• Do not unduly hold up motor vehicle traffic at intersections, e.g. do not wait in a driving lane for slower riders to catch up.

Respect for Others

  • EBTC members are expected to treat each other and members of the general public with respect. Concerns with disruptive conduct or riding etiquette that are not been resolved should be discussed with the Ride Leader or a member of the EBTC Board of Directors. Serious violations may result in expulsion from EBTC.
  • Remember that whenever you ride you are representing the cycling community.

Organization and Support

  • Ride Leaders are responsible for ensuring that good order and safety are maintained during a ride. Every rider must follow the Ride Leaders direction and decisions during a ride. Every rider must follow the Ride Leader’s direction and decisions during a ride.
  • Ride Leaders should identify new members, be welcoming to them and ensure they are looked after by another club member during a ride.

Choosing Your Ride

  • EBTC offers rides at a broad range of riding difficulty levels. Riders are responsible for reading ride descriptions in order to select rides that are a good fit for them and that are consistent with their riding abilities and goals.
  • Training rides are usually ‘drop’ rides, intended to improve cycling fitness. Participants are not expected to hold back or periodically wait for anyone who cannot keep up. It is critical that participants understand how these rides are organized by reading the ride descriptions or by reaching out to the ride leader to get clarification.
  • Social rides are usually no-drop rides with periodic group-ups. Participants should read the ride descriptions carefully or seek clarification as these rides are also organized at various levels of difficulty based on terrain, distance, pace, support, etc.
  • A Ride Leader may check in with riders prior to a ride to see if they understand how the ride is organized (pacing, sweeps, drop/no-drop ride).
  • See the separate page Choosing Your Ride

Riding in a Group

  • EBTC rides are group rides where participants have the best experience if the group remains reasonably together. As a ‘recreational’ cycling club, EBTC riders are not expected to draft or ride in a peloton.
  • It is therefore preferable for cyclists of equal ability and fitness to ride together. 10 to 15 riders are a manageable group size for EBTC Rides unless otherwise specified.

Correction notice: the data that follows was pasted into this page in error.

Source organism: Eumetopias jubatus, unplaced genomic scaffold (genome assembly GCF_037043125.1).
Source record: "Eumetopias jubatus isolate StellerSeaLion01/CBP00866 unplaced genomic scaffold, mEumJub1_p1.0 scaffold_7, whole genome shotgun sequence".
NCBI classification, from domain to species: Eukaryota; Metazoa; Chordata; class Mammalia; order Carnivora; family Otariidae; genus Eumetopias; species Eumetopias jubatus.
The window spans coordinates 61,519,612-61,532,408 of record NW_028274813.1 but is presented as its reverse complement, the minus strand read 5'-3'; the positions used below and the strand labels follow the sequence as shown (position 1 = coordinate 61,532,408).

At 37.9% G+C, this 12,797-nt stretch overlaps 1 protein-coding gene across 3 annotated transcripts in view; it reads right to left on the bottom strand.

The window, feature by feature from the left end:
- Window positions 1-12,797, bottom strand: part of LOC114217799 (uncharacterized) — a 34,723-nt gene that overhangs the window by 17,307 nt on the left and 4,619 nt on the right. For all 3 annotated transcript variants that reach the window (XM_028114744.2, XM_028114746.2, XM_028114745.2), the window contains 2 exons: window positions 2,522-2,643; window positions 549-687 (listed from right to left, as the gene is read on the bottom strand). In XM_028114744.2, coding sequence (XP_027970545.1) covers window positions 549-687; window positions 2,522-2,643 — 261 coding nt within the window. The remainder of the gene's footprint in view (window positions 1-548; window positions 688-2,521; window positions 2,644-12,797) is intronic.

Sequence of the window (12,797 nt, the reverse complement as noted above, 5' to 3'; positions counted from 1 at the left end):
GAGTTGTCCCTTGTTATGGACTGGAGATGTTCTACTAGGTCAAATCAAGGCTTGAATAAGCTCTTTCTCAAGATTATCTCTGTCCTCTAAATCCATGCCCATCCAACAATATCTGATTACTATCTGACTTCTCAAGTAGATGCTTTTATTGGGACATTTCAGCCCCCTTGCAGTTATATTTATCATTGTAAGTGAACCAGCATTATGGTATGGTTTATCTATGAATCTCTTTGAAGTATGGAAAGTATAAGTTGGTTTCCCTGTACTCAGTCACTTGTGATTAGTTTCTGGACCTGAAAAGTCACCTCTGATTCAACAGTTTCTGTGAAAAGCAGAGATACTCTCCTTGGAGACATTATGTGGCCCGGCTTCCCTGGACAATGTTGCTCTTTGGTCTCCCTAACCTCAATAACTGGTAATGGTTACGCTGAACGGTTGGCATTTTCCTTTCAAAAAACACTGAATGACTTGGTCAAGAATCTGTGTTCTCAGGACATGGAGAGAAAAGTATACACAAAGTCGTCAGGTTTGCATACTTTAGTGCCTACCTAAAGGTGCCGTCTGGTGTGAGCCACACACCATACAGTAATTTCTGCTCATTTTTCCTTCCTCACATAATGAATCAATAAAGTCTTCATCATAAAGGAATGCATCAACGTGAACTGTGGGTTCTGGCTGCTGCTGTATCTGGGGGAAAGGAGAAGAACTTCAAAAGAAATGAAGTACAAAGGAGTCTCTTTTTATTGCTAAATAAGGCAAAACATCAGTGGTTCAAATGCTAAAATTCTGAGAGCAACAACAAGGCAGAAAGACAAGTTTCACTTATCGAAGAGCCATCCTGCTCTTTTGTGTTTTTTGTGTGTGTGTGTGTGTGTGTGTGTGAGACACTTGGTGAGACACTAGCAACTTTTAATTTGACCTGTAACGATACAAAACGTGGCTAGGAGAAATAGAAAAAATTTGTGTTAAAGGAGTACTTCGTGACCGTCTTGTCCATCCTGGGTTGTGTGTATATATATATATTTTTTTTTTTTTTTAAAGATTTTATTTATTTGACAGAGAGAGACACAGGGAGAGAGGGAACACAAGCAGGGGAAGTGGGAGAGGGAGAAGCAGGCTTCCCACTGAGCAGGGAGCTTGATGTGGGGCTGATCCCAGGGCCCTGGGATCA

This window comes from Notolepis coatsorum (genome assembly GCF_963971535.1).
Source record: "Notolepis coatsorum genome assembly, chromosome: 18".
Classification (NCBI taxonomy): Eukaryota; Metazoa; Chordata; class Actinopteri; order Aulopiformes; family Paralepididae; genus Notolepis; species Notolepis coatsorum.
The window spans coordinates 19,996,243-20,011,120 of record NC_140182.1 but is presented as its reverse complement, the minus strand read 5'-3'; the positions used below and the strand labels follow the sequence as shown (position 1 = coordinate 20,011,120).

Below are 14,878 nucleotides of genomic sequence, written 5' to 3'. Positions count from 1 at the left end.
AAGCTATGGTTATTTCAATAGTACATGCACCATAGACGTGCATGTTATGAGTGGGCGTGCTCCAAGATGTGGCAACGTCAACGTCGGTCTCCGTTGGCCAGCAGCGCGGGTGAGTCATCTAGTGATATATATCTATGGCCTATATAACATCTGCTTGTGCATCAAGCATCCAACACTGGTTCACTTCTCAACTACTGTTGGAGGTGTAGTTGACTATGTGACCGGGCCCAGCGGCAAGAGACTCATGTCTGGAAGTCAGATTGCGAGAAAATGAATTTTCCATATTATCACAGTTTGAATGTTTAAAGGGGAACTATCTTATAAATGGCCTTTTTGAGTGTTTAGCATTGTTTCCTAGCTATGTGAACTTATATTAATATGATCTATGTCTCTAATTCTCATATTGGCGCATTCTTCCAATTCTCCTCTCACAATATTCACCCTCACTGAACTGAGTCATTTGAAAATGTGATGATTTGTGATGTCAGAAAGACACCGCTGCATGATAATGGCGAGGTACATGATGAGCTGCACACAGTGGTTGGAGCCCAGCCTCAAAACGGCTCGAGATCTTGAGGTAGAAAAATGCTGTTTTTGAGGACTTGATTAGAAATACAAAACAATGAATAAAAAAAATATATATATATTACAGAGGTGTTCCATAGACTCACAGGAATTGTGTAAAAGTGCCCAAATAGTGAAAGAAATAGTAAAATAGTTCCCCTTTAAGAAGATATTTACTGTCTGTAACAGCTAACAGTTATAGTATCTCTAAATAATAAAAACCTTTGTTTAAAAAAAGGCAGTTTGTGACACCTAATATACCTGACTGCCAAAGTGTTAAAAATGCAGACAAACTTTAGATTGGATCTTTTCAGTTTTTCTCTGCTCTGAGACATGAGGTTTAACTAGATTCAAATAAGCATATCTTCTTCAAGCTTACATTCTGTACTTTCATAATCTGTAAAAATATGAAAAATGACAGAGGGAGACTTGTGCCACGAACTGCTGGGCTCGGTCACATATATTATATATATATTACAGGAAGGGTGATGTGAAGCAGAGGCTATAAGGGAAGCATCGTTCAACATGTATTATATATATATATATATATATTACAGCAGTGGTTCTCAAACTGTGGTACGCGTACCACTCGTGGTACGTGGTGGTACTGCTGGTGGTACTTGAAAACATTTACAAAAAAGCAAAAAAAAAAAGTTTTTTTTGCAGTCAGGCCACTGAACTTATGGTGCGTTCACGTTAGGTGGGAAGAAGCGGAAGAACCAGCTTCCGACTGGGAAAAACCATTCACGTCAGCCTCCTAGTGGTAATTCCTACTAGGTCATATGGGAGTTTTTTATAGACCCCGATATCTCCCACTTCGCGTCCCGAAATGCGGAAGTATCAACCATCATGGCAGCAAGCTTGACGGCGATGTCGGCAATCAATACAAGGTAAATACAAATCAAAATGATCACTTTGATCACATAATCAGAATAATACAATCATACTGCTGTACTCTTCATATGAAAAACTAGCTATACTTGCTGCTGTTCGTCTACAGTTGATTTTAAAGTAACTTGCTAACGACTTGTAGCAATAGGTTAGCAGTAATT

• Ride Leaders may request one of the participants to sweep the group.
  • If the strength of a group varies significantly, the Ride Leader may split the group and nominate a second Ride Leader to lead the secondary grouping.
  • Many EBTC ride routes are on Ride with GPS (RWGPS).
  • If RWGPS is required for a ride per the ride description, participants are expected to know how to use it and to find directions on a device to navigate the ride on their own.
  • If RWGPS is not required, as for a Social no-drop ride, the RWGPS route may still be available. Participants may then choose to use RWGPS to supplement the Ride Leader’s step by step verbal directions to have a better idea or to record the
  • It is unreasonable for a rider to expect a group to wait for them if they chose a ride with a ride description that is clearly more appropriate for stronger riders.

Club Spirit

  • EBTC is a voluntary club, run by volunteers, for volunteers. Our success in serving EBTC members interests and needs depends on the volunteer effort of all of our members. As well as benefiting from EBTC, it is important for members to also think about what they can do for EBTC.
  • Every member is encouraged to volunteer for EBTC events and to pitch in to help out whenever possible. We always need Ride Leaders, sweeps and a range of other non-ride volunteer skills to help run EBTC.
  • Cooperate with fellow riders so that fun and work are shared equally.
  • Promote EBTC spirit by riding with EBTC members as often as possible.
  • When passing fellow members and other cyclists, greet them in a polite and friendly manner and let them know you are passing them on the left.
  • Acknowledge patient and considerate conduct by motorists and other road users with a friendly Thank You” wave.
  • EBTC members are encouraged to attend the Club Annual General Meeting and social events. During rides and at social events, particular care should be taken to make attendees feel welcome.

If you have questions about the EBTC Code of Conduct, please contact us.

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Last Updated on June 19, 2024